KEEPING COOL IN CHILLY SITUATIONS: 4 TIPS FOR (HOPEFULLY) MANAGING INTERPERSONAL CONFLICTS – David (USA)
Conflict is sadly inherent to all groups of people working, living, or even briefly interacting with one another. Life at the University of Tartu is no different, and it is almost a certainty that at some point during your time here you will have to work with individuals who will cause you a seemingly undue amount of stress. The three tips that I am writing below might not necessarily work for everybody, or in all instances, but I believe that they are effective general guidelines for preparing to approach and successfully manage these stressful interactions.
I am sure that you can imagine (or perhaps have even experienced) a tense working situation like this. The feeling of time at once flowing too slowly, as seconds seem to drag on, and too quickly, as the looming deadline you and your group or team members are striving to meet approaches. Perhaps it is you, or another group member, who makes a suggestion that is unexpectedly taken the wrong way. Tempers flare, hurtful statements are flung around, and the work session takes a turn for the worse. It might continue on for the rest of the night with a new sense of dread hanging over the group
Tip 1: Distance yourself
That does not necessarily mean ignoring what happened, but rather giving yourself space to calm down and react appropriately. Managing stress is vital for succeeding in your studies (and in most aspects of life) in general. In the wake of significantly stressful events like interpersonal conflicts, it is more important than ever to ensure that you are feeling as calm and collected as possible before proceeding. Before taking any concrete actions, make sure that you are in a sound state of mind to formulate an approach. Everybody has different activities and habits that they enjoy doing to calm themselves down: I personally enjoy taking walks around the city to calm myself down. All of the pictures that you will see in this blog post were taken by me during my walks, and I hope that they will also impart a sense of serenity upon you as I continue to discuss a fairly tense subject.
Tip 2: Empathy First!
It is far too easy to listen to the adrenaline and negative sensations flowing through your body during and after such an incident and interpret it the incident as an attack launched by a friend turned foe. As difficult as doing so will be (especially in the heat of the moment), try to understand that different people react to stress within teams in different ways. Some people might lash out for fear of being perceived as a weak or incompetent member of the group. Others might feel like they have no other of relieving the tremendous amount of pressure they face. I am not trying to say that you should make excuses for them, after all, your first obligation is to yourself and ensuring that you are in a decent working environment. However, trying to understand where they might be coming from or feeling is typically an excellent way to avoid considering them as nothing more than an enemy. It costs nothing to try to understand the difficulties people might be facing in life and can help you feel less apprehensive about working with them again in the future.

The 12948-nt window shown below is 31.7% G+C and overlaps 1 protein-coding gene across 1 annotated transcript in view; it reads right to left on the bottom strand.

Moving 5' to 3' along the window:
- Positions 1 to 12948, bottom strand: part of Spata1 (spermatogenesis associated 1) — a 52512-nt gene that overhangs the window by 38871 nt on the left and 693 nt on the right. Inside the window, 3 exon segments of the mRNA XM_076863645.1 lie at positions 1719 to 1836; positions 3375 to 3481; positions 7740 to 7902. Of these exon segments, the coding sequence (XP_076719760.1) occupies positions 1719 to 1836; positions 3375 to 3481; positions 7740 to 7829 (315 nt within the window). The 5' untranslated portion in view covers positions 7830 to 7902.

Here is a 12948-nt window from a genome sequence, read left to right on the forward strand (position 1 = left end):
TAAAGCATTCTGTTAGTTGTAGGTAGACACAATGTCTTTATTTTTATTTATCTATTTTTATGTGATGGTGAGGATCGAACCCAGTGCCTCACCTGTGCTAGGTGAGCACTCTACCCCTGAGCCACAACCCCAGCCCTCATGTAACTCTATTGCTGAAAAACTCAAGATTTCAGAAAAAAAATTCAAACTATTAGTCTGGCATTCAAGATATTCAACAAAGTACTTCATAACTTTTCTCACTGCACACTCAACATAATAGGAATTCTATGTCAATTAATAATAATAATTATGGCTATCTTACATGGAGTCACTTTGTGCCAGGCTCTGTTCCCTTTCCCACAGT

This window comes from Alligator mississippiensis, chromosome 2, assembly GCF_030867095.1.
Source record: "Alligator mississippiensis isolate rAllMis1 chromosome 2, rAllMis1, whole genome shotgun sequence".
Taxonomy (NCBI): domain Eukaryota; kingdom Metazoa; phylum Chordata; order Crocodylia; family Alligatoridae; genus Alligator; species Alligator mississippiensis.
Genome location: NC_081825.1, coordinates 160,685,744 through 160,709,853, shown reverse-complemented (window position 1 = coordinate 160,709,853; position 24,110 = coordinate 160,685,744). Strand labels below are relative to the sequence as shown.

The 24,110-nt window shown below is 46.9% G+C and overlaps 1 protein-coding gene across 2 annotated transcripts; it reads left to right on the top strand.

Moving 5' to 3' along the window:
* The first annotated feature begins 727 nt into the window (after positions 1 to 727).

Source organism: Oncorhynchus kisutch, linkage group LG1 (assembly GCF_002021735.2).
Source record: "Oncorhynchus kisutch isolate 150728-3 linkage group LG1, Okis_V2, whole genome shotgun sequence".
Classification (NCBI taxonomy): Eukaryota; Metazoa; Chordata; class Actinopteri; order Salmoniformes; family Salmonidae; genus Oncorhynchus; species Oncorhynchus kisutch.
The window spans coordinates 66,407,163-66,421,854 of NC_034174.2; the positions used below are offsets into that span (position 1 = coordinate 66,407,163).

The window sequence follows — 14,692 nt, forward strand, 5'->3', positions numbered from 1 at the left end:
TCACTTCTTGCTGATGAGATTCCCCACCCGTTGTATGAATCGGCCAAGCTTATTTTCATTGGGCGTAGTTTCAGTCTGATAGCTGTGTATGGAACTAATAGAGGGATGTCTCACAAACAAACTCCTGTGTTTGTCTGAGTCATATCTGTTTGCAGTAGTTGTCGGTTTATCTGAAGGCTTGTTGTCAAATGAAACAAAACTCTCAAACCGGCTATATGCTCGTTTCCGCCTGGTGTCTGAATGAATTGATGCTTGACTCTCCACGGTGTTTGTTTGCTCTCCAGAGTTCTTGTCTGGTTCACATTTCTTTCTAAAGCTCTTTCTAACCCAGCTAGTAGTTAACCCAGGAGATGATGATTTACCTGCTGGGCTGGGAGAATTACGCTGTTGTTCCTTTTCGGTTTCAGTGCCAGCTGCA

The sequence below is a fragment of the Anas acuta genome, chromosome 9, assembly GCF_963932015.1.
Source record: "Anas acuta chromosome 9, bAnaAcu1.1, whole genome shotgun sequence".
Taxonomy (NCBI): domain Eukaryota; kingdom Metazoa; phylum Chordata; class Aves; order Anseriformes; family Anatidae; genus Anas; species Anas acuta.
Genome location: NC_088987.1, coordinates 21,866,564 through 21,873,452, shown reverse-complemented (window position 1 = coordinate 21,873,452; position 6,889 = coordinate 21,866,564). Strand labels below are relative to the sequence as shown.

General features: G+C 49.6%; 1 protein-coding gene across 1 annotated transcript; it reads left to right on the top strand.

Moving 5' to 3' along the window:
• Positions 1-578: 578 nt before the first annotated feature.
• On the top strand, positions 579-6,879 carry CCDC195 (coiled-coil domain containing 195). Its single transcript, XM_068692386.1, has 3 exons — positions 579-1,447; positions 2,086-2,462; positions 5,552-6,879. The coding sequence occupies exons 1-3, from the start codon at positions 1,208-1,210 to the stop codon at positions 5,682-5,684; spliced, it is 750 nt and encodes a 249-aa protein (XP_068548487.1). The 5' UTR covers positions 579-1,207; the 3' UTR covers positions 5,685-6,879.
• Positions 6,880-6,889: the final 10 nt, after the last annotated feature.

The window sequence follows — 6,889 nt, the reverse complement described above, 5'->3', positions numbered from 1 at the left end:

Tip 3: Reach Out
Communicating might seem like a daunting proposition following the precipitating incident but can make a huge difference to the individual who lashed out. It does not necessarily have to be a substantial effort on your part, but even asking if they are feeling okay or need to talk might lead to a positive outcome. It is likely that, if they are an individual who does not frequently seek out conflict in their daily life, they are feeling embarrassed and uncomfortable with working with the group again following their outburst. Expressing some concern might provide the positive sign that they need to continue their work, that while such an incident should not be repeated again, it also was not a death knell for the future prospects of the group.
Tip 4: Forgive and Forget
Your experiences with the empathetically driven approach I recommended might vary. Hopefully, you will be able to help reconcile with the person who instigated the tension and help encourage the return of positive group dynamics. If that is the case, it is best to forgive and forget what has happened, to not let it permanently alter your personal feelings toward that person. However, it is also very much possible that such reconciliation will not occur, that the rift created between you and that person cannot be healed. In that circumstance, as difficult as it might be, try to finish the work as efficiently as possible, reach out to your lecturer if necessary, should this tension affect the quality of work produced by your group. In either instance, holding on to negative memories will only continue to hurt you long after the fact.
While you will almost certainly encounter some form of tension working with people at the University, do not let it dissuade you. Such interactions are commonplace, and for the most part, my own experiences working with others here have been wonderful! I hope that my tips will help you feel more comfortable and confident about dealing with such interpersonal conflicts, should they arise.